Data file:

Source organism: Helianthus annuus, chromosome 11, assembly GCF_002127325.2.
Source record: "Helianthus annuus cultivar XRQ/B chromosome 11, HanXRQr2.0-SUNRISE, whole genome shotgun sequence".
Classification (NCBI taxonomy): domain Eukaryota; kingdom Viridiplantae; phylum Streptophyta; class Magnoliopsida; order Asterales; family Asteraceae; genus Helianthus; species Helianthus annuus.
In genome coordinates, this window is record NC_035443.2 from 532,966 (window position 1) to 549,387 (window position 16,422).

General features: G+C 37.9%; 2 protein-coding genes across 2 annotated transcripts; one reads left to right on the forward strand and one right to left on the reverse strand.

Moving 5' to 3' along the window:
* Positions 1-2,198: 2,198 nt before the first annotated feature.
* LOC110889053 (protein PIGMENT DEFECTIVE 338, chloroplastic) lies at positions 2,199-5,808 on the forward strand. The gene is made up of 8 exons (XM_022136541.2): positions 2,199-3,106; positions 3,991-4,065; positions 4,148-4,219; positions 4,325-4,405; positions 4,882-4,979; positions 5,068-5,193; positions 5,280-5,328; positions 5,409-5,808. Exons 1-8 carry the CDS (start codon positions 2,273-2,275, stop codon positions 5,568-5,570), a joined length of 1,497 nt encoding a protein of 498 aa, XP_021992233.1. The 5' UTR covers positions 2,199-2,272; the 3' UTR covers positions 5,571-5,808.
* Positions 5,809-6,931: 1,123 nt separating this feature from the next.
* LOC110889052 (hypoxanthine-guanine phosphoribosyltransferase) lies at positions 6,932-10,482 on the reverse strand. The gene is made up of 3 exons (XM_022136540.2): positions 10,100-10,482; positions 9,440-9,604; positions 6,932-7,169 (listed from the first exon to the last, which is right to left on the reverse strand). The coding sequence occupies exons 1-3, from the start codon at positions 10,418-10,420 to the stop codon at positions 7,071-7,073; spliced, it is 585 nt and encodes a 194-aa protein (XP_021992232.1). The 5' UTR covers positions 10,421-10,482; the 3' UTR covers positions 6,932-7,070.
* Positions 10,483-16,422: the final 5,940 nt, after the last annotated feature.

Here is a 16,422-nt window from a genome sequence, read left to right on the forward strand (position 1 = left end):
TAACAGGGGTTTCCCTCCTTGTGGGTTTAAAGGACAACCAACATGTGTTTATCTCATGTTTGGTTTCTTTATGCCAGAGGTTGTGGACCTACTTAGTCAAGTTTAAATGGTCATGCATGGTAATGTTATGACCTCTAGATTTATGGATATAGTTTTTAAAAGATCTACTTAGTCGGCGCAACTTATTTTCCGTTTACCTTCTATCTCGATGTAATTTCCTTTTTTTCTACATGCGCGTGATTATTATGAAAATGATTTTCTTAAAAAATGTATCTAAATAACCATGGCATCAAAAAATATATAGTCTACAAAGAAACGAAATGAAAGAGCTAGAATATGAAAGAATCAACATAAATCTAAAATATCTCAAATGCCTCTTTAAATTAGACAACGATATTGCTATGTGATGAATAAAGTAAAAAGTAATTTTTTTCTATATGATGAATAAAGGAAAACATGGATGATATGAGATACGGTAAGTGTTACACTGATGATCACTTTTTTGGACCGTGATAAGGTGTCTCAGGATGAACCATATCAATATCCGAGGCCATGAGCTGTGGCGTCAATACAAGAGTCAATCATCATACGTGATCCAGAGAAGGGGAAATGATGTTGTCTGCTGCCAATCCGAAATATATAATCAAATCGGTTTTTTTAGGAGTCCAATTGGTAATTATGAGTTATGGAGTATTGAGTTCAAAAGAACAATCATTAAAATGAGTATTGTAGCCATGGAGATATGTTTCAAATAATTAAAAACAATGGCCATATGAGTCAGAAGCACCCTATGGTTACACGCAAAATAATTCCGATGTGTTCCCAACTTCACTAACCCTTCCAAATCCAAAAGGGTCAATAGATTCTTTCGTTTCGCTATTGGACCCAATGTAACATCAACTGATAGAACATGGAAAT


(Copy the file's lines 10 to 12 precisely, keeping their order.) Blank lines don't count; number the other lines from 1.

* LOC110889052 (hypoxanthine-guanine phosphoribosyltransferase) lies at positions 6,932-10,482 on the reverse strand. The gene is made up of 3 exons (XM_022136540.2): positions 10,100-10,482; positions 9,440-9,604; positions 6,932-7,169 (listed from the first exon to the last, which is right to left on the reverse strand). The coding sequence occupies exons 1-3, from the start codon at positions 10,418-10,420 to the stop codon at positions 7,071-7,073; spliced, it is 585 nt and encodes a 194-aa protein (XP_021992232.1). The 5' UTR covers positions 10,421-10,482; the 3' UTR covers positions 6,932-7,070.
* Positions 10,483-16,422: the final 5,940 nt, after the last annotated feature.

Here is a 16,422-nt window from a genome sequence, read left to right on the forward strand (position 1 = left end):